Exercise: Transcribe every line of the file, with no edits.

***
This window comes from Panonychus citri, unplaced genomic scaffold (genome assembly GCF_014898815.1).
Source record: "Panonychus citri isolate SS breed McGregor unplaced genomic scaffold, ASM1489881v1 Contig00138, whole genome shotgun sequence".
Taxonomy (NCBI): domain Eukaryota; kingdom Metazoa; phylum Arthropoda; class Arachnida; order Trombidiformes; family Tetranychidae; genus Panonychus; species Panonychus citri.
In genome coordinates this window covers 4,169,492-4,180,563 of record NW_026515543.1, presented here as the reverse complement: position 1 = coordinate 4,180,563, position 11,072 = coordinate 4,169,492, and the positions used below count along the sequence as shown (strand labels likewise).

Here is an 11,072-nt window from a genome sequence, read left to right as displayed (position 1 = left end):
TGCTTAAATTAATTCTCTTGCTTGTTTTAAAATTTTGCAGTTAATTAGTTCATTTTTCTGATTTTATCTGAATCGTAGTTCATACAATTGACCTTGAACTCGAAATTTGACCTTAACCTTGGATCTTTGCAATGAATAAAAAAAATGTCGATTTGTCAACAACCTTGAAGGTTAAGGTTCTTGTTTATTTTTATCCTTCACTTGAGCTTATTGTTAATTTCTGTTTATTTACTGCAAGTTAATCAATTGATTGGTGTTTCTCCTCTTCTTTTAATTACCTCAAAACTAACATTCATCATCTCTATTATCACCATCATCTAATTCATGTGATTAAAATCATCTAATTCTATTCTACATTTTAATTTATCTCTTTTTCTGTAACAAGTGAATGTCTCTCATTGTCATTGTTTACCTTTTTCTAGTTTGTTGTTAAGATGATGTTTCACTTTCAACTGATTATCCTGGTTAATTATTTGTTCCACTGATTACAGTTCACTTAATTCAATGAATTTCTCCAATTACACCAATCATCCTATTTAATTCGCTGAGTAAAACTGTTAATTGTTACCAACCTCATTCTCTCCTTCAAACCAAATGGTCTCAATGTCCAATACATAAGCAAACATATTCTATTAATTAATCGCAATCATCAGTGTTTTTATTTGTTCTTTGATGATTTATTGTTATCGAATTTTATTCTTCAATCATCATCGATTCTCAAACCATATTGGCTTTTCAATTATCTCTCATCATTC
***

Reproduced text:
This window comes from Panonychus citri, unplaced genomic scaffold (genome assembly GCF_014898815.1).
Source record: "Panonychus citri isolate SS breed McGregor unplaced genomic scaffold, ASM1489881v1 Contig00138, whole genome shotgun sequence".
Taxonomy (NCBI): domain Eukaryota; kingdom Metazoa; phylum Arthropoda; class Arachnida; order Trombidiformes; family Tetranychidae; genus Panonychus; species Panonychus citri.
In genome coordinates this window covers 4,169,492-4,180,563 of record NW_026515543.1, presented here as the reverse complement: position 1 = coordinate 4,180,563, position 11,072 = coordinate 4,169,492, and the positions used below count along the sequence as shown (strand labels likewise).

Here is an 11,072-nt window from a genome sequence, read left to right as displayed (position 1 = left end):
TGCTTAAATTAATTCTCTTGCTTGTTTTAAAATTTTGCAGTTAATTAGTTCATTTTTCTGATTTTATCTGAATCGTAGTTCATACAATTGACCTTGAACTCGAAATTTGACCTTAACCTTGGATCTTTGCAATGAATAAAAAAAATGTCGATTTGTCAACAACCTTGAAGGTTAAGGTTCTTGTTTATTTTTATCCTTCACTTGAGCTTATTGTTAATTTCTGTTTATTTACTGCAAGTTAATCAATTGATTGGTGTTTCTCCTCTTCTTTTAATTACCTCAAAACTAACATTCATCATCTCTATTATCACCATCATCTAATTCATGTGATTAAAATCATCTAATTCTATTCTACATTTTAATTTATCTCTTTTTCTGTAACAAGTGAATGTCTCTCATTGTCATTGTTTACCTTTTTCTAGTTTGTTGTTAAGATGATGTTTCACTTTCAACTGATTATCCTGGTTAATTATTTGTTCCACTGATTACAGTTCACTTAATTCAATGAATTTCTCCAATTACACCAATCATCCTATTTAATTCGCTGAGTAAAACTGTTAATTGTTACCAACCTCATTCTCTCCTTCAAACCAAATGGTCTCAATGTCCAATACATAAGCAAACATATTCTATTAATTAATCGCAATCATCAGTGTTTTTATTTGTTCTTTGATGATTTATTGTTATCGAATTTTATTCTTCAATCATCATCGATTCTCAAACCATATTGGCTTTTCAATTATCTCTCATCATTC